At the election of officials in May, 1880, James W. Paramore became president, succeeding James P. Douglas. Douglas had become interested in another railroad, the Kansas and Gulf Short Line, which proposed to build from Tyler to Lufkin. Although he was the most eminent leader of the Texas and St. Louis Railway Company, this is regarded as the initial step in Paramore's successful control of that organization.
Paramore, who later became known as the "Narrow Gauge King," had a very colorful career before he became connected with the Texas and St. Louis Railway. Born in Mansfield, Ohio, on December 27, 1830, he first gained prominence as a soldier in the Civil War. He was mustered into service as Major of the Third Regiment Ohio Cavalry, with which he served for three years, receiving his honorable discharge in 1863. Called again to the "colors" with the rank of Colonel, he performed gallantly throughout the Tennessee campaigns. By mere coincidence, he was opposed by the artillery command of Major James Douglas at the battle of Murfreesboro.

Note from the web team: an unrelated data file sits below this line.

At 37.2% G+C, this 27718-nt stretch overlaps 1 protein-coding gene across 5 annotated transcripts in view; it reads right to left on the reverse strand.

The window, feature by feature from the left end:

After the war, Colonel Paramore started his railroad career as the general superintendent of the Tennessee and Pacific Railroad. This company, which is the predecessor to the present Tennessee Central, intended to build from Nashville to Knoxville. In the spring of 1876, he began canvassing the counties of Davidson, Williamson, and Smith for aid to assist in building this road, and was able to secure $500,000 in bonds from each county. The road was built to Lebanon, but could not obtain sufficient capital to complete the line to Knoxville. As nothing could be done for some time, Paramore decided to go into the cotton business in St. Louis, Missouri. With several other men he organized the St. Louis Cotton Compress Company, whose desire was to establish St. Louis as a gateway to the Eastern states for the cotton of the Southwest. The bulk of the Texas cotton was being shipped to Galveston, then to New Orleans, and up the Mississippi and Ohio Rivers to the East. Pnrnmore immediately saw the advantage of a direct rail connection between St. Louis and Texas. He persuaded his associates to purchase the struggling Tyler Tap Railroad, and by joining the Iron Mountain system at Texarkana, they would have their connection into St. Louis. Soon, however, most of his time was taken up with operating this railroad, and he decided to resign from the compress company and devote his entire energy to his rail project.
Return to Presidents of Cotton Belt
Return to History of Cotton Belt
Return to Cotton Belt Railway Web Site